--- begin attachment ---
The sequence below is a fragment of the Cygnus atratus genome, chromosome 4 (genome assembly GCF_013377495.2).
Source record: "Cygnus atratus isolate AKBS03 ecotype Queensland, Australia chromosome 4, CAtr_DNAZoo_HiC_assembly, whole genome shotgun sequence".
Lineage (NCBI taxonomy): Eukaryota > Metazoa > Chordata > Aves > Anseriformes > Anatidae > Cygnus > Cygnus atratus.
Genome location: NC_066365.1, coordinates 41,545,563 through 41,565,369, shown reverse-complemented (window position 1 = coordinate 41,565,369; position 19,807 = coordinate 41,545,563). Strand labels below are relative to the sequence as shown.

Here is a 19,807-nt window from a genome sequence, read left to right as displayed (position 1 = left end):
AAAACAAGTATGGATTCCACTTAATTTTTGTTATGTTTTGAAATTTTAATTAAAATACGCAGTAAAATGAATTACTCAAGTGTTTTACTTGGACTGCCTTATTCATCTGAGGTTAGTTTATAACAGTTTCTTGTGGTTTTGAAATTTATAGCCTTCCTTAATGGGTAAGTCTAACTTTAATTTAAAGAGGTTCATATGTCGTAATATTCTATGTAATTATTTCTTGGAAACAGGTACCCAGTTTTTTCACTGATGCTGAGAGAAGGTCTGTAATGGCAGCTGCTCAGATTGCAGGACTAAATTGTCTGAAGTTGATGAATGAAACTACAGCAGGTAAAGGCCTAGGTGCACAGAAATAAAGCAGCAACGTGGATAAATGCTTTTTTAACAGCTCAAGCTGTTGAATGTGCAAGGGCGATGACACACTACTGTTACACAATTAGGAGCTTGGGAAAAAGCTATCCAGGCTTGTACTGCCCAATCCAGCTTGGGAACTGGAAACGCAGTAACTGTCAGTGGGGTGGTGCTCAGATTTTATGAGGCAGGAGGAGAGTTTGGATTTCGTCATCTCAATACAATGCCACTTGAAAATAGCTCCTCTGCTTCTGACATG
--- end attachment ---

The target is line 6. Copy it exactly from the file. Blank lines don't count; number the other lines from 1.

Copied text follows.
AAAACAAGTATGGATTCCACTTAATTTTTGTTATGTTTTGAAATTTTAATTAAAATACGCAGTAAAATGAATTACTCAAGTGTTTTACTTGGACTGCCTTATTCATCTGAGGTTAGTTTATAACAGTTTCTTGTGGTTTTGAAATTTATAGCCTTCCTTAATGGGTAAGTCTAACTTTAATTTAAAGAGGTTCATATGTCGTAATATTCTATGTAATTATTTCTTGGAAACAGGTACCCAGTTTTTTCACTGATGCTGAGAGAAGGTCTGTAATGGCAGCTGCTCAGATTGCAGGACTAAATTGTCTGAAGTTGATGAATGAAACTACAGCAGGTAAAGGCCTAGGTGCACAGAAATAAAGCAGCAACGTGGATAAATGCTTTTTTAACAGCTCAAGCTGTTGAATGTGCAAGGGCGATGACACACTACTGTTACACAATTAGGAGCTTGGGAAAAAGCTATCCAGGCTTGTACTGCCCAATCCAGCTTGGGAACTGGAAACGCAGTAACTGTCAGTGGGGTGGTGCTCAGATTTTATGAGGCAGGAGGAGAGTTTGGATTTCGTCATCTCAATACAATGCCACTTGAAAATAGCTCCTCTGCTTCTGACATG